You don’t know what to say, so you take a bite of the apple. Warm, sweet and delicious. It has a caramel core too.

She watches you and smiles so brightly it puts stars in the sky.

via Daily Prompt: Conjure

The Final Illusion

“The trick, my friend,” The Illusionist once told me, “Is to always let them think they’ve seen you three times. They stop looking after that.”

Despite having been told this, I could never spot how he did it. I knew the Great Lafayette better than most and I could never tell the difference between the real him and his doubles.

He was a cut above other entertainers. He could appear and reappear seemingly at will. He could take very specific and distinctive objects and send them to different parts of the theatre in the blink of an eye. He could destroy things and heal them again with a simple touch. He could enchant animals to do things I never dreamed possible.

But it was his finales that really set him above everyone else.

An audience watched as a lion roared. He shook his mane and paced the length of his cage. Around him jugglers swallowed fire and balanced knives, contortionists folded themselves in to glass boxes so small I think I would have struggled to get my feet in them. And the Great Illusionist Lafayette sat so still that a flock of doves came to rest peacefully on him.

A young woman walked on stage. Slowly and deliberately she made her way towards the lion’s cage. Lafayette did not move. She opened the door of the cage and still he did not move. She locked it behind her. He remained still.

Then two things happened at once. The lion rose up on his hind legs. The doves around Lafayette sensed the danger and moved in a flurry of fearful feathers. The lion made to pounce on the defenceless girl. She screamed.

Then the lion’s skin fell away from it’s body and out stepped the Great Lafayette.

The crowd were on their feet. On the other side of the stage, the doves came to settle back down on an empty chair.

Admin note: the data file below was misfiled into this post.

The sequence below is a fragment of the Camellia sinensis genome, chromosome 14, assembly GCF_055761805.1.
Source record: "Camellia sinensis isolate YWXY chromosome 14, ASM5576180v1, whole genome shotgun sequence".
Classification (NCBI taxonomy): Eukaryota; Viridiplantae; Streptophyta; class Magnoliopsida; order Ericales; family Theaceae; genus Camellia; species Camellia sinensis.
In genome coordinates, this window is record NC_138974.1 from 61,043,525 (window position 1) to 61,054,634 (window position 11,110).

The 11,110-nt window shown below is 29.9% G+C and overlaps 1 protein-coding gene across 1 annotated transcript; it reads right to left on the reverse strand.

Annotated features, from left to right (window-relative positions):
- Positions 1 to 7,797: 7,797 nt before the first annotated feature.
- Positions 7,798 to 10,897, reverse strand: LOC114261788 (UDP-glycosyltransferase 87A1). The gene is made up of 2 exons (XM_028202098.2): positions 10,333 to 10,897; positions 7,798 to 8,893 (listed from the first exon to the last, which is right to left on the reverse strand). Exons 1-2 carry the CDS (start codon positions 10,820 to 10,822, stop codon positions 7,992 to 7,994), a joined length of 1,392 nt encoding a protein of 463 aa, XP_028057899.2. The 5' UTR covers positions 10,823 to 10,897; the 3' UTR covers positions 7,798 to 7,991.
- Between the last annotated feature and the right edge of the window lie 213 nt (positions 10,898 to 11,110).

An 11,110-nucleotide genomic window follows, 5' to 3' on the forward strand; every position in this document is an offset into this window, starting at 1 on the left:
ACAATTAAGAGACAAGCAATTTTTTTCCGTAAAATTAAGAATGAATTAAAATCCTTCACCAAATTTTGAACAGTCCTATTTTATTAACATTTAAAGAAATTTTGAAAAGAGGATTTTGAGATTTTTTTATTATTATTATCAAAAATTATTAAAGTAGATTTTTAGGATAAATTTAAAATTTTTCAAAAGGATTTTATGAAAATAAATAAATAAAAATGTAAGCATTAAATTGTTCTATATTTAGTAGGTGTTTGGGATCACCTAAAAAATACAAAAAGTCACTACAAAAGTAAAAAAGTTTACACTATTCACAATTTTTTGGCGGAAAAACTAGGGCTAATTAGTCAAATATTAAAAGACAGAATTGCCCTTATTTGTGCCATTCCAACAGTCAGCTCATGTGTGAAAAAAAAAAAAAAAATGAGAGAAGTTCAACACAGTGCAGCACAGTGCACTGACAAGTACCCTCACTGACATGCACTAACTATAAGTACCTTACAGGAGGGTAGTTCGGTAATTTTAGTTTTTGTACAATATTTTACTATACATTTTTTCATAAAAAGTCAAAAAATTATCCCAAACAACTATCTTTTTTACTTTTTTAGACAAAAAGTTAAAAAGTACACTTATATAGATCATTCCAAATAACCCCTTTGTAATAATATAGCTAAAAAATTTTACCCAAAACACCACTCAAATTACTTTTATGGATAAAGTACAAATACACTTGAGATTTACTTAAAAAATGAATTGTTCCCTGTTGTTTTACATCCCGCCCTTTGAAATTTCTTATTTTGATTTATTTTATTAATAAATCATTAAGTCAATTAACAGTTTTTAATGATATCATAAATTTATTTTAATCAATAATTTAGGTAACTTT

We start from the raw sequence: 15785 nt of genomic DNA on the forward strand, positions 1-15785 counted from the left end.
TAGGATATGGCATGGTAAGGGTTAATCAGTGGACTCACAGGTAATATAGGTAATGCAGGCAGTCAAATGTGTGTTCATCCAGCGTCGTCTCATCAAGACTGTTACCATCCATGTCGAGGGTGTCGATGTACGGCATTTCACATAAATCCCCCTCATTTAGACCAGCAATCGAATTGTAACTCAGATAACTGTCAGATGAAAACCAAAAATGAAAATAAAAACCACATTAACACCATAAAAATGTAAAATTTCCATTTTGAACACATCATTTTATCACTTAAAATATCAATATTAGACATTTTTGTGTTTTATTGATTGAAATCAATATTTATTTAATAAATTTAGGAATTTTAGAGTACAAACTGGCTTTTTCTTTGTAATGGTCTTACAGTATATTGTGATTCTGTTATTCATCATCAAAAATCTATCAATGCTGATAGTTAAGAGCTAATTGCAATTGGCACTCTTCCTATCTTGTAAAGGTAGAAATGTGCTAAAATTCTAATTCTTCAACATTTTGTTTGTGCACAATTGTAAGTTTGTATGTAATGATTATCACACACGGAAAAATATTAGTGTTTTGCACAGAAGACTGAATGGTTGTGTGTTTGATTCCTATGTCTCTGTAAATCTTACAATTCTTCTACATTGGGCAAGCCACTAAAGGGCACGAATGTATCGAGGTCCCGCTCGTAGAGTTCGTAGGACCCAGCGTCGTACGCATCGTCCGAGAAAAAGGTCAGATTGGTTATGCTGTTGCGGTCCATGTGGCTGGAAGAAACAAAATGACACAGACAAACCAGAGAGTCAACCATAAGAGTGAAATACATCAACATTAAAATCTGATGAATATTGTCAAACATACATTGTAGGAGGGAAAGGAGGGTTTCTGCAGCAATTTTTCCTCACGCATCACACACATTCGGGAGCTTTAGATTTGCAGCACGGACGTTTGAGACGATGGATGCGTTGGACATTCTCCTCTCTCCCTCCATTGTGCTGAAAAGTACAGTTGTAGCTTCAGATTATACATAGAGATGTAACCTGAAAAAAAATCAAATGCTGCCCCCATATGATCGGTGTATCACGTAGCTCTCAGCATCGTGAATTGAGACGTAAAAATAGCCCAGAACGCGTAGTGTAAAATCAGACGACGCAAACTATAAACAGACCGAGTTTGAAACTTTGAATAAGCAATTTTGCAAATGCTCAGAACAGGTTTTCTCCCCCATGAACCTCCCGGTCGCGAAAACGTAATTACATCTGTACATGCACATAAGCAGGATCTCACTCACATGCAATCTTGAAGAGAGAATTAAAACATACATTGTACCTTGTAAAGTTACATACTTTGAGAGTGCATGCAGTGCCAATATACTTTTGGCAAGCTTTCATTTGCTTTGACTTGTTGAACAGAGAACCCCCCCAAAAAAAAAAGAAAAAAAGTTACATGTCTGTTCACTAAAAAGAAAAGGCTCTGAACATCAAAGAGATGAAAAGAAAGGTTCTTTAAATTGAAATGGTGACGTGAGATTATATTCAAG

The Great Lafayette let himself and his assistant out of the cage and stepped forward to take a final bow. As he did so something snapped. A crack. A crash. And the curtains went up in flames.

The audience stayed on their feet.  The stage was obscured by smoke, but they peered around. Where would he come from next? Would he be in amongst us somewhere? A door at the back burst open. There was a gasp, but it was not him. It was an usher, wide-eyed and pale.

“GET OUT!” he shouted. “THIS IS NOT PART OF THE SHOW!”

It took a few moments before anyone believed him and then chaos rained down on all of us. There was a stampede out of the door.

The fire spread quickly. I could still smell it when I reached the evening air outside. I could see smoke pouring out of the stage door. And there he was- my friend, The Great Lafayette, coughing and choking on the smoke. I remember it because he looked me in the eye.

“Where is my horse?” he looked around at us all. “Where is Magic?”

When nobody could answer him he ran back in to the flames.

They found his body under the front of the stage the next morning, charred beyond recognition but still wearing his costume. We buried him, I paid my respects and they continued to clear out the theatre.

Then they found his body for a second time.

Charred beyond recognition, but definitely wearing his rings.

Who was the first man? The real Illusionist? A stunt double?

I stood in the burnt out skeleton of the Empire Theatre trying to distinguish any feature on this body that might have belonged to my friend. I found myself smiling and the scorched skull grinned back at me.

“Always let them think they’ve seen you three times,” I muttered to myself.

From deep in the wings I thought I heard a chuckle and a voice that whispered, “They always stop looking after that.” 

 


 

 

*This is a fictitious account of the real death of the Illusionist Lafayette at Edinburgh’s Empire (now Festival) Theatre in 1911. 

More info on the real story here: Scotsman article.

via Daily Prompt: Chuckle

So Long

We’ve been in this maze for so long
But we are not lost
Life is long and the maze is winding
The goal’s not the end
It’s the route you take to reach it.

I’d been walking alone for so long
I was not lonely
Others beckoned me to follow them
Their paths unenticing
Until I ran into you walking my way.

We pick the same path and I pause
To look back
At the turns we have taken together
And forward
At the paths I could take on my own

If I decided to say “So long.”